Not currently on display at the V&A

Painting

probably 07/1850 (painted)
Artist/Maker
Place of origin

William Carpenter was the eldest son of the distinguished portrait painter Margaret Sarah Carpenter and of William Hookham Carpenter, who became Keeper of the Prints and Drawings Department at the British Museum. In early 1850 he set off in the footsteps of his younger brother Percy, also an artist, and landed in Bombay. He spent much of his time painting portraits of local rulers and the surrounding countryside, often wearing Indian dress himself. He travelled widely, from Sri Lanka in the south to Kashmir in the north, and he also spent some time in the Punjab and Afghanistan before moving south to Rajasthan. He appears to have returned to England in 1856. Ten years later he was living in Boston, USA, but he later returned to London, where he died in 1899. Carpenter's Indian pictures display a particular interest in costume, agriculture, and the day-to-day lives of the local inhabitants. This painting depicts two shops, the one on the left selling paan (a type of digestive made from the betel nut and chewed after meals), the one on the right owned by a Muslim dealer in piece goods (textiles). They are probably located in the Sadr bazaar, Poona (now Pune, Maharashtra state).

Object details

Categories
Object type
Materials and techniques
Watercolour on paper
Brief description
Painting by a British artist; William Carpenter, A pan shop and Muslim dealer in piece-goods, India, 1855.
Physical description
A pan (betel) shop and Muslim dealer in piece-goods (textiles).
Dimensions
  • Height: 6.75in
  • Width: 9.75in
Credit line
Purchased from William Carpenter
Object history
Nos. IS.54-1881 to IS.193-1881 purchased from William Carpenter for £500.

Purchased from William Carpenter. This acquisition information reflects that found in the Museum records (Asia Department registers and/or Central Inventory) as part of a 2023 provenance research project.

Registered Paper 4429-1881
Historical context
William Carpenter (ca.1818-1899) travelled through India from 1850-1856 painting portraits and pictures of rulers and their courts and Indian scenery. He travelled to Calcutta via Bombay and Sri Lanka and then up to Delhi and the Punjab frequently dressing in Indian style during his journeys. He stayed in Kashmir from 1854-55, obviously delighting in the scenery and people. Later visiting Afghanistan and then moving south to Rajasthan. On his return to England he exhibited Indian scenes at the Royal Academy between 1857 and 1866.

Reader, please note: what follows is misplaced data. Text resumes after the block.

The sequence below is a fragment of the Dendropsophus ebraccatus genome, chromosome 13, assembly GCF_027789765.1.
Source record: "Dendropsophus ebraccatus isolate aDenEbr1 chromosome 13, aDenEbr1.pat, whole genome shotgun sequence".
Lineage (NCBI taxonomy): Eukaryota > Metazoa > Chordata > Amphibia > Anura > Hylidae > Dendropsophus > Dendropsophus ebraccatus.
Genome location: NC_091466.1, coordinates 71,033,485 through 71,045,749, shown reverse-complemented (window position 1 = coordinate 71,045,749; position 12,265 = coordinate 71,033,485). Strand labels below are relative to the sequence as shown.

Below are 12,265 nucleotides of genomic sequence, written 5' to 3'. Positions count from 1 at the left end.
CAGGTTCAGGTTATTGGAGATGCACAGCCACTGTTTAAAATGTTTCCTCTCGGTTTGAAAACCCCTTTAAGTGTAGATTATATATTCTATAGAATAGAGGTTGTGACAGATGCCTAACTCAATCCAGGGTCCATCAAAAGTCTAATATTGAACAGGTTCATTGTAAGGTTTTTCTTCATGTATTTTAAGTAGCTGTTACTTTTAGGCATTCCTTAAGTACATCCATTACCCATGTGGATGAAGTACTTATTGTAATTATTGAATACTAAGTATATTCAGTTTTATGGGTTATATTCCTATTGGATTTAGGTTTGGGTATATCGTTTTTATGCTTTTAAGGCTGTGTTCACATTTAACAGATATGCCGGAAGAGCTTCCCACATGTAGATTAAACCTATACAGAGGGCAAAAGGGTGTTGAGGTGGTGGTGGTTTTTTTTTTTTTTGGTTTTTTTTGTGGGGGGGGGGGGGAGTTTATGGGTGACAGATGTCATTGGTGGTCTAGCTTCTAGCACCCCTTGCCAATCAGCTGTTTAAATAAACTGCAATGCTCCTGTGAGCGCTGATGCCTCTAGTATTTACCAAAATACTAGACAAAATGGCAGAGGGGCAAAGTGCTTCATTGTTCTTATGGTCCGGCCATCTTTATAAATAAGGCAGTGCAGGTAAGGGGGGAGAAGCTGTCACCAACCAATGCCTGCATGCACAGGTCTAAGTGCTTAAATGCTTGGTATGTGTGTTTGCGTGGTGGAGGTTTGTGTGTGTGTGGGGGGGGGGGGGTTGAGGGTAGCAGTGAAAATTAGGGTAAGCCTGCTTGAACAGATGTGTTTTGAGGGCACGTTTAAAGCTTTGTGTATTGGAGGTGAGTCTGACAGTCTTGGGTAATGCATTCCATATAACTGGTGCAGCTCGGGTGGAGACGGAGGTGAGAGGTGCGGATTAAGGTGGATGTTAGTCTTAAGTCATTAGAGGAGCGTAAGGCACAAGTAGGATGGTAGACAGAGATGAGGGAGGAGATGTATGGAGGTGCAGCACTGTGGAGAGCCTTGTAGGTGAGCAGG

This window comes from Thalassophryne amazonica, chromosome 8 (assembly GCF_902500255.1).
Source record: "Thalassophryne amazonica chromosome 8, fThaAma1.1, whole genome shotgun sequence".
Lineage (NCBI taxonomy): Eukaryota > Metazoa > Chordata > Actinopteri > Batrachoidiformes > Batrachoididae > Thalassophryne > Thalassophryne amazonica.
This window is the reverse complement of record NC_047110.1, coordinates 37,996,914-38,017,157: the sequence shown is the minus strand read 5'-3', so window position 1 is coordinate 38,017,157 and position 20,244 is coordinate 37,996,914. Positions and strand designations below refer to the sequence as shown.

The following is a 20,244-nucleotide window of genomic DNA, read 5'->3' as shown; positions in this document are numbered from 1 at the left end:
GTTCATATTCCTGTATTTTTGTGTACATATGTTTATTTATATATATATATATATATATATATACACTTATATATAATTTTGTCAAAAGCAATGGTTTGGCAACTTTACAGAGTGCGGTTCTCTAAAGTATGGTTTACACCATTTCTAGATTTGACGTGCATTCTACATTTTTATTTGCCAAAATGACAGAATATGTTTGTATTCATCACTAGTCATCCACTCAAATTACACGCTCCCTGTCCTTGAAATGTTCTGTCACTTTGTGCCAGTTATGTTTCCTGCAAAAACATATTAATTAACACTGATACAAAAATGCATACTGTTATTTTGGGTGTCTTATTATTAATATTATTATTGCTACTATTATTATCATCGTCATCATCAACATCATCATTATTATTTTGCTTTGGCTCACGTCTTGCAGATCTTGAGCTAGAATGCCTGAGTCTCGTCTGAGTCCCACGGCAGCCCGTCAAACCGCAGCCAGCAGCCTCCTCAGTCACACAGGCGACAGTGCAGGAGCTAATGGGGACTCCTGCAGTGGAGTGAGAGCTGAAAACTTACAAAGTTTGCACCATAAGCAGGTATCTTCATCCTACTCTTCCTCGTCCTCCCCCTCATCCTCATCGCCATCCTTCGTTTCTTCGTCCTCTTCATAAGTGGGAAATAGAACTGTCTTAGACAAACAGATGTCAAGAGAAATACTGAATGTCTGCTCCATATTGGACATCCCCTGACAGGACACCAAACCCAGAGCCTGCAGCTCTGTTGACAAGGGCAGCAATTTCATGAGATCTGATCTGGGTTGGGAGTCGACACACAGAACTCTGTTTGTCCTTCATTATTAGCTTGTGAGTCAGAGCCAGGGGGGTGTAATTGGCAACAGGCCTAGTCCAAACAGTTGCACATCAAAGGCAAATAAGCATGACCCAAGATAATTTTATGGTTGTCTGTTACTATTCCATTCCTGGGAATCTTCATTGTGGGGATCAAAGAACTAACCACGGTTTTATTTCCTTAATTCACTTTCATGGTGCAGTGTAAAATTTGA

Summary
William Carpenter was the eldest son of the distinguished portrait painter Margaret Sarah Carpenter and of William Hookham Carpenter, who became Keeper of the Prints and Drawings Department at the British Museum. In early 1850 he set off in the footsteps of his younger brother Percy, also an artist, and landed in Bombay. He spent much of his time painting portraits of local rulers and the surrounding countryside, often wearing Indian dress himself. He travelled widely, from Sri Lanka in the south to Kashmir in the north, and he also spent some time in the Punjab and Afghanistan before moving south to Rajasthan. He appears to have returned to England in 1856. Ten years later he was living in Boston, USA, but he later returned to London, where he died in 1899. Carpenter's Indian pictures display a particular interest in costume, agriculture, and the day-to-day lives of the local inhabitants. This painting depicts two shops, the one on the left selling paan (a type of digestive made from the betel nut and chewed after meals), the one on the right owned by a Muslim dealer in piece goods (textiles). They are probably located in the Sadr bazaar, Poona (now Pune, Maharashtra state).
Bibliographic reference
Archer, Mildred and Ronald Lightbown. 'India Observed: India as viewed by British Artists 1760-1860. Victoria and Albert Museum, London, 1982. p108 and 138. ISBN 0905209184
Collection
Accession number
IS.87-1881

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Record createdMarch 10, 2003
Record URL
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